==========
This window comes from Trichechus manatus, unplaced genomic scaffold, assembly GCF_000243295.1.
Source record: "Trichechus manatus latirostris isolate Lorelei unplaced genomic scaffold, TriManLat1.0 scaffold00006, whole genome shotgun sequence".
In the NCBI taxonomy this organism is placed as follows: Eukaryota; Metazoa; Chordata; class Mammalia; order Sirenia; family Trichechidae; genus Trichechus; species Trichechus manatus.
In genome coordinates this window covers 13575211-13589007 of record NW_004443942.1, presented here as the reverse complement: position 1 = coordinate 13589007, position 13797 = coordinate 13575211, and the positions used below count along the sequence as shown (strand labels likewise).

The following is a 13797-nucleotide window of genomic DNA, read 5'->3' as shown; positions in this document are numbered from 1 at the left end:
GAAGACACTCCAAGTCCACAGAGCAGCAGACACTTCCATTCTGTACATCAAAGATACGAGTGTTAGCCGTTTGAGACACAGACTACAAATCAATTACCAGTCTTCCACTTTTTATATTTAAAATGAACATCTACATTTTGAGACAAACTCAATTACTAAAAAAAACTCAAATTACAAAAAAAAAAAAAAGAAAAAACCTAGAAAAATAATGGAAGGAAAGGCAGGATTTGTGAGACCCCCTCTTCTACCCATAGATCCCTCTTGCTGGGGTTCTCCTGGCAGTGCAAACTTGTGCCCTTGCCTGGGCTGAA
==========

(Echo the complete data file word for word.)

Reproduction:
This window comes from Trichechus manatus, unplaced genomic scaffold, assembly GCF_000243295.1.
Source record: "Trichechus manatus latirostris isolate Lorelei unplaced genomic scaffold, TriManLat1.0 scaffold00006, whole genome shotgun sequence".
In the NCBI taxonomy this organism is placed as follows: Eukaryota; Metazoa; Chordata; class Mammalia; order Sirenia; family Trichechidae; genus Trichechus; species Trichechus manatus.
In genome coordinates this window covers 13575211-13589007 of record NW_004443942.1, presented here as the reverse complement: position 1 = coordinate 13589007, position 13797 = coordinate 13575211, and the positions used below count along the sequence as shown (strand labels likewise).

The following is a 13797-nucleotide window of genomic DNA, read 5'->3' as shown; positions in this document are numbered from 1 at the left end:
GAAGACACTCCAAGTCCACAGAGCAGCAGACACTTCCATTCTGTACATCAAAGATACGAGTGTTAGCCGTTTGAGACACAGACTACAAATCAATTACCAGTCTTCCACTTTTTATATTTAAAATGAACATCTACATTTTGAGACAAACTCAATTACTAAAAAAAACTCAAATTACAAAAAAAAAAAAAAGAAAAAACCTAGAAAAATAATGGAAGGAAAGGCAGGATTTGTGAGACCCCCTCTTCTACCCATAGATCCCTCTTGCTGGGGTTCTCCTGGCAGTGCAAACTTGTGCCCTTGCCTGGGCTGAA